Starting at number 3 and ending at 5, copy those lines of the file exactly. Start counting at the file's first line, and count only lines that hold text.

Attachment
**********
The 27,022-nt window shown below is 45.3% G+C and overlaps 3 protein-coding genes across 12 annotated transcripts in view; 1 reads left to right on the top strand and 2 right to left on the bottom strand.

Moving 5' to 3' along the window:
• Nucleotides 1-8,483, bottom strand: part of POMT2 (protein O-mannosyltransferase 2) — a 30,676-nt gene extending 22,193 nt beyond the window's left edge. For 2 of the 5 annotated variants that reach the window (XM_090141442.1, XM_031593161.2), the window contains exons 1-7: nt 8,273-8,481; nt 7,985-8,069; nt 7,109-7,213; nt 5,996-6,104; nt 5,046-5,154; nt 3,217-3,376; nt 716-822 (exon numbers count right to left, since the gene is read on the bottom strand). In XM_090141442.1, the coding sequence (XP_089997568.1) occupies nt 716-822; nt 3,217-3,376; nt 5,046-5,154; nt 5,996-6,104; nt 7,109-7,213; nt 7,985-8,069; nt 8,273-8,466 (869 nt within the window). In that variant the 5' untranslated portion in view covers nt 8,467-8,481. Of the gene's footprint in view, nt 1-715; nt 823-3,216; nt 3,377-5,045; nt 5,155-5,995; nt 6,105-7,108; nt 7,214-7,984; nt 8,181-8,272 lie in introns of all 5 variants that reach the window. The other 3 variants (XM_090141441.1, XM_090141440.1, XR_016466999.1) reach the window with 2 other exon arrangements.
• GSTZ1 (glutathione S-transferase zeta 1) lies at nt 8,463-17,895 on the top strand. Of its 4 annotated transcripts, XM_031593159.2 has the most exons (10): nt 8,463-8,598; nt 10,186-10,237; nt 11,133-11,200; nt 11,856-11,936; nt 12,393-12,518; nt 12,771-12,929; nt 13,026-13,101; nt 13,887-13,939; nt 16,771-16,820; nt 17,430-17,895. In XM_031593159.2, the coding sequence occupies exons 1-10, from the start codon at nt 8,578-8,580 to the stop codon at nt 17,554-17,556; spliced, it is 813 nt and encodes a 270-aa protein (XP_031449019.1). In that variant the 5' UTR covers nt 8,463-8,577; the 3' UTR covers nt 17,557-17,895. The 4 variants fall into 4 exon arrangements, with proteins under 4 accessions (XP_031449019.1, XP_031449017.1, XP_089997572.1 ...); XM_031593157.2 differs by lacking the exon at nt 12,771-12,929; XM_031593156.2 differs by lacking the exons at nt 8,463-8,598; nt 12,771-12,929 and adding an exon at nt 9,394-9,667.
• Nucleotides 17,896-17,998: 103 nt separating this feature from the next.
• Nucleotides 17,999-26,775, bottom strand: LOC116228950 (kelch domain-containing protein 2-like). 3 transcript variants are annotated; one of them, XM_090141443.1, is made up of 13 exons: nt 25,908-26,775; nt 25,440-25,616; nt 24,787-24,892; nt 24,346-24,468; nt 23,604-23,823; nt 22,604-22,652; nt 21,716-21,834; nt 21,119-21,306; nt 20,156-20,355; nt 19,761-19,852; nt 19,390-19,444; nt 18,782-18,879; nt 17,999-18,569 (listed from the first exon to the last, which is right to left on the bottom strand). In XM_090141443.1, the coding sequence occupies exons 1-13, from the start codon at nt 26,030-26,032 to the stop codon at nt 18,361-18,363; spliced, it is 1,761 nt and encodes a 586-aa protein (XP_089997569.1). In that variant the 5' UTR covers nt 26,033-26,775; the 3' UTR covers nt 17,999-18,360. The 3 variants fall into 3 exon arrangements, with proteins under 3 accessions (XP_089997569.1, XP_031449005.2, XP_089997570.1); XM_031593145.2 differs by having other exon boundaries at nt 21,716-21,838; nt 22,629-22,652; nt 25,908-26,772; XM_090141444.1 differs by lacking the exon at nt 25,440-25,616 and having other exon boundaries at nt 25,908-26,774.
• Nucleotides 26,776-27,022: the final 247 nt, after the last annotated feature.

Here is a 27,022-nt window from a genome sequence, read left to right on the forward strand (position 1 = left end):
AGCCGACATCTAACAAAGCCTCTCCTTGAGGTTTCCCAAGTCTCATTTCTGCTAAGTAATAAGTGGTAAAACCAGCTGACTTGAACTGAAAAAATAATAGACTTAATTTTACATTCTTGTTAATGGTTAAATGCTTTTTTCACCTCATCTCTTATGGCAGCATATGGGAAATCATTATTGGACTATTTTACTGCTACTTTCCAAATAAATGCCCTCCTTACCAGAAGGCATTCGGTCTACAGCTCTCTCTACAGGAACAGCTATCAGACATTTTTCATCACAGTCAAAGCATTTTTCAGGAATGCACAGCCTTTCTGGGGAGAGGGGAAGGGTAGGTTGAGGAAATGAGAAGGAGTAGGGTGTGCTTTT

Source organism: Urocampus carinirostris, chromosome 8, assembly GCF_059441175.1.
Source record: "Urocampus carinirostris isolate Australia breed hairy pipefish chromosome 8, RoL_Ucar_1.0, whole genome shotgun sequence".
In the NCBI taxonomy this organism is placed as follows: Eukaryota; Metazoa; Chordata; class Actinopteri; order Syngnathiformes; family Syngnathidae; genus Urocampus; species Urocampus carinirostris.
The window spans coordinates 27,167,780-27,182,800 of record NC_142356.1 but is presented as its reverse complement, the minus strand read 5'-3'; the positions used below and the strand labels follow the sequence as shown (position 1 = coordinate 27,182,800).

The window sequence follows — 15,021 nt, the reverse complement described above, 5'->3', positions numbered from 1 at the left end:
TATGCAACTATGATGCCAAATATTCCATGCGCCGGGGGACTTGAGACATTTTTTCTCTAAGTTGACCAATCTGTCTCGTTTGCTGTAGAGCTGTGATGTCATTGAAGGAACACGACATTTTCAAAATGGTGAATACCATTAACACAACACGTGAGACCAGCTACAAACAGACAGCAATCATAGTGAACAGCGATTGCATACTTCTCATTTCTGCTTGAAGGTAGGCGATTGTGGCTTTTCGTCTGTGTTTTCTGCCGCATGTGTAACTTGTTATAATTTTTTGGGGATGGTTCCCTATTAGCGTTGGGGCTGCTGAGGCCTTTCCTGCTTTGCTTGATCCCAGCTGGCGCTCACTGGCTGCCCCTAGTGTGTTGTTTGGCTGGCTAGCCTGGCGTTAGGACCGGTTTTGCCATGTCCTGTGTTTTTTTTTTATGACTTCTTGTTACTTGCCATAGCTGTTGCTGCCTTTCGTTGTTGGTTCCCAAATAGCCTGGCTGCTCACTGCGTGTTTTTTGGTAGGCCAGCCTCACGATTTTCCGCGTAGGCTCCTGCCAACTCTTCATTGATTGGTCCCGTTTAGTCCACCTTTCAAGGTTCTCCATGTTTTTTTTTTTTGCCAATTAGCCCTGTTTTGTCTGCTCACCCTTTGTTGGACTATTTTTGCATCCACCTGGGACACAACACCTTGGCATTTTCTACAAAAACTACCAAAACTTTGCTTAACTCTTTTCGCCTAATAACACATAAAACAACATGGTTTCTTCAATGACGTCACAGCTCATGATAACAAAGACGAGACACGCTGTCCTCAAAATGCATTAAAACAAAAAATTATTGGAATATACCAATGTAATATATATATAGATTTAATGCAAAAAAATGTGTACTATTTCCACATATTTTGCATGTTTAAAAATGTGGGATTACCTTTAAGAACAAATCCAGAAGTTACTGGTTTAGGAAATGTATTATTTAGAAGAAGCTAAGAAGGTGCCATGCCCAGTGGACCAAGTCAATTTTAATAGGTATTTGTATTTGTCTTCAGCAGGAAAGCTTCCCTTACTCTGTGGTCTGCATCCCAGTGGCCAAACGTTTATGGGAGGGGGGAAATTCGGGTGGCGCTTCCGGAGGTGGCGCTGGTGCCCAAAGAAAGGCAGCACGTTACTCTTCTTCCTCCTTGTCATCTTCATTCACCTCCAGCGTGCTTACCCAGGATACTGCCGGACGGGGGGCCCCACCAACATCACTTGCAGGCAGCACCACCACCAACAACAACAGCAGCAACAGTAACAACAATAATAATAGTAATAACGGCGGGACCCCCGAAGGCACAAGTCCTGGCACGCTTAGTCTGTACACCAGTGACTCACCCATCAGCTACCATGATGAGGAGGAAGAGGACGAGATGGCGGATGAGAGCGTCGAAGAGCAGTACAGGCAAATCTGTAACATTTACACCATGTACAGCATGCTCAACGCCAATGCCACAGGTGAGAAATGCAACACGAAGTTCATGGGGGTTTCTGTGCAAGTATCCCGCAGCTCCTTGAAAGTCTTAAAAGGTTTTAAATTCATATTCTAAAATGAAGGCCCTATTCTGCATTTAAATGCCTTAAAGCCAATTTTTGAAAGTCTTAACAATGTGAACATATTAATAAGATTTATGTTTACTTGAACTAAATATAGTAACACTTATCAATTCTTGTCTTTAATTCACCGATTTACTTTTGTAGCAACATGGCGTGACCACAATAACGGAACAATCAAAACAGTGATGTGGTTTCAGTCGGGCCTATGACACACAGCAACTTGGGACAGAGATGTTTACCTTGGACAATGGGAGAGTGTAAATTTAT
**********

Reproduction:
• Nucleotides 1-8,483, bottom strand: part of POMT2 (protein O-mannosyltransferase 2) — a 30,676-nt gene extending 22,193 nt beyond the window's left edge. For 2 of the 5 annotated variants that reach the window (XM_090141442.1, XM_031593161.2), the window contains exons 1-7: nt 8,273-8,481; nt 7,985-8,069; nt 7,109-7,213; nt 5,996-6,104; nt 5,046-5,154; nt 3,217-3,376; nt 716-822 (exon numbers count right to left, since the gene is read on the bottom strand). In XM_090141442.1, the coding sequence (XP_089997568.1) occupies nt 716-822; nt 3,217-3,376; nt 5,046-5,154; nt 5,996-6,104; nt 7,109-7,213; nt 7,985-8,069; nt 8,273-8,466 (869 nt within the window). In that variant the 5' untranslated portion in view covers nt 8,467-8,481. Of the gene's footprint in view, nt 1-715; nt 823-3,216; nt 3,377-5,045; nt 5,155-5,995; nt 6,105-7,108; nt 7,214-7,984; nt 8,181-8,272 lie in introns of all 5 variants that reach the window. The other 3 variants (XM_090141441.1, XM_090141440.1, XR_016466999.1) reach the window with 2 other exon arrangements.
• GSTZ1 (glutathione S-transferase zeta 1) lies at nt 8,463-17,895 on the top strand. Of its 4 annotated transcripts, XM_031593159.2 has the most exons (10): nt 8,463-8,598; nt 10,186-10,237; nt 11,133-11,200; nt 11,856-11,936; nt 12,393-12,518; nt 12,771-12,929; nt 13,026-13,101; nt 13,887-13,939; nt 16,771-16,820; nt 17,430-17,895. In XM_031593159.2, the coding sequence occupies exons 1-10, from the start codon at nt 8,578-8,580 to the stop codon at nt 17,554-17,556; spliced, it is 813 nt and encodes a 270-aa protein (XP_031449019.1). In that variant the 5' UTR covers nt 8,463-8,577; the 3' UTR covers nt 17,557-17,895. The 4 variants fall into 4 exon arrangements, with proteins under 4 accessions (XP_031449019.1, XP_031449017.1, XP_089997572.1 ...); XM_031593157.2 differs by lacking the exon at nt 12,771-12,929; XM_031593156.2 differs by lacking the exons at nt 8,463-8,598; nt 12,771-12,929 and adding an exon at nt 9,394-9,667.
• Nucleotides 17,896-17,998: 103 nt separating this feature from the next.